Date: 13 December, 2020
by Divya Menon, UILS, Panjab University
CITATION: 2019 (6) ARBLR 171 (SC), 2019 (16) SC ALE 823
DECIDED ON: November 27, 2019
BENCH: Rohinton Fali Nariman, Aniruddha Bose, V. Ramasubramanian
The constitutional validity of section 87 of the Arbitration and Conciliation Act,1996 was challenged in the present petition.
RELEVANT FACTS OF THE PETITION:
The present petition was filed in order to challenge Section 87 of the Arbitration and Conciliation Act, 1996 (hereinafter referred to as the Act) brought in by Section 13 of Arbitration and Conciliation (Amendment) Act, 2019 (hereinafter referred to as ‘the 2019 Act’) and repeal of Section 26 of the Act via Section 15 of the 2019 Act.
The petitioner(s) argued that the unamended Act has deviated from the UNCITRAL Model by not allowing two bites at the cherry to an award debtor, i.e., one during setting aside proceedings under section 34 and one during enforcement proceedings under section 36.
It was argued that it was inconceivable that while in civil appeals there is no automatic-stay of a money decree, there should be an automatic stay against the arbitral award when a setting aside application is filed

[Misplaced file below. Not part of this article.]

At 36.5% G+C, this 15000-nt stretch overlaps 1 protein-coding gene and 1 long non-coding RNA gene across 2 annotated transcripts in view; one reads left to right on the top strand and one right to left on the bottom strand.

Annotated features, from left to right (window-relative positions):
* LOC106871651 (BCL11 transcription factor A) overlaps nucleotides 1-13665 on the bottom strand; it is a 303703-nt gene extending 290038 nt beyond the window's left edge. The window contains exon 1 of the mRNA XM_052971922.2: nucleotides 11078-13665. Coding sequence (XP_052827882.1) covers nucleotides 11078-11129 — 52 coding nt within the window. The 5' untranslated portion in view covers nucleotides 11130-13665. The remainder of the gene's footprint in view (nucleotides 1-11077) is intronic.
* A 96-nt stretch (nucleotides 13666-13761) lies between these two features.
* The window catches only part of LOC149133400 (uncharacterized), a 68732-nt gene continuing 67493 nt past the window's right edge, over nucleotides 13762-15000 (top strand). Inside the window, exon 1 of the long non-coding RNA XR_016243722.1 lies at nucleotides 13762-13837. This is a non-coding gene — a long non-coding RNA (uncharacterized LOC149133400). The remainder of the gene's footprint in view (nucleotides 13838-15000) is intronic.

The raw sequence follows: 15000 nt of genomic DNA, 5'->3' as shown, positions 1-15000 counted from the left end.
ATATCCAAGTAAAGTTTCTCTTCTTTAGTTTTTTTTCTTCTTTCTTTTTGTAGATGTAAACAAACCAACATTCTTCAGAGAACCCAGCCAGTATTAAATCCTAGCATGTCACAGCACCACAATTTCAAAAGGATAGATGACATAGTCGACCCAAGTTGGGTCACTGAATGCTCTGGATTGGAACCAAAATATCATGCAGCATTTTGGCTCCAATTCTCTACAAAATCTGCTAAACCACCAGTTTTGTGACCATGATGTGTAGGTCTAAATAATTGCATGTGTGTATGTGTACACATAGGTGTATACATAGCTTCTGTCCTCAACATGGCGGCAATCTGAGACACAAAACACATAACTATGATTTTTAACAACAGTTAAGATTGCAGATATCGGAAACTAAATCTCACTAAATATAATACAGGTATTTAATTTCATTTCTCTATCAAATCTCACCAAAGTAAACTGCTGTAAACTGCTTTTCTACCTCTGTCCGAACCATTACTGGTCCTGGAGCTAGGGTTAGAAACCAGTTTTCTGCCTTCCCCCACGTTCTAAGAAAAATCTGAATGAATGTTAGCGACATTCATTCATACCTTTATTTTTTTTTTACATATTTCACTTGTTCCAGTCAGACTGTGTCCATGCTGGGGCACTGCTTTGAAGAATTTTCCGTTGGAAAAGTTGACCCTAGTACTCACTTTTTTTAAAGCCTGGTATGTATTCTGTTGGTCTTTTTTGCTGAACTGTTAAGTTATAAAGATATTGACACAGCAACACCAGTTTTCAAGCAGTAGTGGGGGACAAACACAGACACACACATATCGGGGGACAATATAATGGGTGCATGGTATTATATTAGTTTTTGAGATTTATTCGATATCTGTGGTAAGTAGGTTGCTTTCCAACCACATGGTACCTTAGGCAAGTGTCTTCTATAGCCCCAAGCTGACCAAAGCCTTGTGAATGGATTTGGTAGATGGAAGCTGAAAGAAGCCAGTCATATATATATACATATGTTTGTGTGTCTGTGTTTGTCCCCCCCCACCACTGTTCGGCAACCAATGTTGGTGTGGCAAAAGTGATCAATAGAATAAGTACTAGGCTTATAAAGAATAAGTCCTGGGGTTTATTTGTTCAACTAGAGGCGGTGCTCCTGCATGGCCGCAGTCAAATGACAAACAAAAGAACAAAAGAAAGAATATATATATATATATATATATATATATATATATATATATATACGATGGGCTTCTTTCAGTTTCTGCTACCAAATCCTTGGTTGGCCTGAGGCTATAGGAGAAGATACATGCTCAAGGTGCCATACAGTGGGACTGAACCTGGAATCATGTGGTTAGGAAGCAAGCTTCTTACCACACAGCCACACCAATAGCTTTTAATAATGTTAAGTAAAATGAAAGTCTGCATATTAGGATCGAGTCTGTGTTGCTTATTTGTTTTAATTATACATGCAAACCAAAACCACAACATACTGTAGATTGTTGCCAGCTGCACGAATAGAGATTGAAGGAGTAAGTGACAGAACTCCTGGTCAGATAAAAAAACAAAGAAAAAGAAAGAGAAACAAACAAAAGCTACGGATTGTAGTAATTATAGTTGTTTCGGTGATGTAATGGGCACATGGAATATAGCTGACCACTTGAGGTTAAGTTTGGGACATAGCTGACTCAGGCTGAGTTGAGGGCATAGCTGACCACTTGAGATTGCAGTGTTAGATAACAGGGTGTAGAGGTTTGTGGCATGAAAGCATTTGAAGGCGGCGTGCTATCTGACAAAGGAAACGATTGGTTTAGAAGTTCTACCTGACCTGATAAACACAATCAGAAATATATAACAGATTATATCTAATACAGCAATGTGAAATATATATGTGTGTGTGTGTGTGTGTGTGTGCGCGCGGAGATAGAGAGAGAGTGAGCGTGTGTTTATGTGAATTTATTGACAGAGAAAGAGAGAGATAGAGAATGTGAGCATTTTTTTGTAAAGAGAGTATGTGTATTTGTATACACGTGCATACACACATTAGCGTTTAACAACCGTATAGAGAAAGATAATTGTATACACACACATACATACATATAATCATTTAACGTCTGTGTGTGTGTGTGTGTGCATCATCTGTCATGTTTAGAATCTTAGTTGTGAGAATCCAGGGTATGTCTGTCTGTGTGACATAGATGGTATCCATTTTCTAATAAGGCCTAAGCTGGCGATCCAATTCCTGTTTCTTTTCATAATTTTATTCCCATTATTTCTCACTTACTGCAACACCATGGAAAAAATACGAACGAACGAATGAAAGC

It was also argued that the 2019 Amendment violates the objective of arbitration that is to ensure a speedy legal remedy in the form of enforceable and binding arbitral awards. It was argued to be violative of Article14,19(1)(g),21 and 300-A of the Constitution.
CONTENTIONS FROM THE RESPONDENTS:
It was contended that there was no substance to the challenge that the cut-off date of 23 October 2015 for prospective applicability was arbitrary.
It was also submitted that courts should not intervene unless the cut-off date is blatantly discriminatory.
Regarding the deviance from the UNCITRAL model, the Court said there is a conscious deviation from the UNCITRAL Model Law by not allowing two bites at the cherry to an award debtor.
The SC read section 35 (which deals with finality of an award) along with section 34 and 36 to state that it was never intended that a setting aside petition would automatically stay enforcement.
The SC observed that section 87 was introduced merely on the basis of the recommendation in the Srikrishna Committee Report to remove uncertainty around the prospective applicability of the 2015 Amendment Act.
The SC clarified that having held that there was no automatic stay under the unamended Act, the 2015 Amendment Act was only introduced to clarify such position. Therefore, section 87 was contrary to the object sought to be achieved by the 2015 Amendment Act as it sought to make the 2015 Amendment Act only applicable from 23 October 2015.
The SC agreed with the Petitioner that the introduction of section 87 resurrects the mischief sought to be corrected by the 2015 Amendment Act and was therefore unconstitutional.